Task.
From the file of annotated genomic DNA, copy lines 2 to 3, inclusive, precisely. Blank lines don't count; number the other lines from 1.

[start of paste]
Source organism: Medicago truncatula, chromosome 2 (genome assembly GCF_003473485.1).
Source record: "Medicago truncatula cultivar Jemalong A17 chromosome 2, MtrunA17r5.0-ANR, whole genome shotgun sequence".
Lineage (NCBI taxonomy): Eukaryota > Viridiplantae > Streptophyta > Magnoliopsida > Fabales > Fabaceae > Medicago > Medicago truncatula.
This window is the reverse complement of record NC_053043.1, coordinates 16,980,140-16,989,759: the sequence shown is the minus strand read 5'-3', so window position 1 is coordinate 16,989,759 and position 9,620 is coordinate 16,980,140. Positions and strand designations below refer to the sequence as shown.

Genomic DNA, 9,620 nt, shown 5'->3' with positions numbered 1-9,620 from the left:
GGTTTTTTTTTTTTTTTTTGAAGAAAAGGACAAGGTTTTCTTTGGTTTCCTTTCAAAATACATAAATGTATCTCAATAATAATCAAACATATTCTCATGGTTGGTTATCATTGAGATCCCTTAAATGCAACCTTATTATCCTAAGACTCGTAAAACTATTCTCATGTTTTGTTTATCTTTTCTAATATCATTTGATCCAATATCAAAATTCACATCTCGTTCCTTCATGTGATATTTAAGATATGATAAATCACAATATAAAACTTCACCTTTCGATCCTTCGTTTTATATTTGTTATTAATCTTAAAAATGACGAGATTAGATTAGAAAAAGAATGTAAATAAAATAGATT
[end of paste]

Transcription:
Source record: "Medicago truncatula cultivar Jemalong A17 chromosome 2, MtrunA17r5.0-ANR, whole genome shotgun sequence".
Lineage (NCBI taxonomy): Eukaryota > Viridiplantae > Streptophyta > Magnoliopsida > Fabales > Fabaceae > Medicago > Medicago truncatula.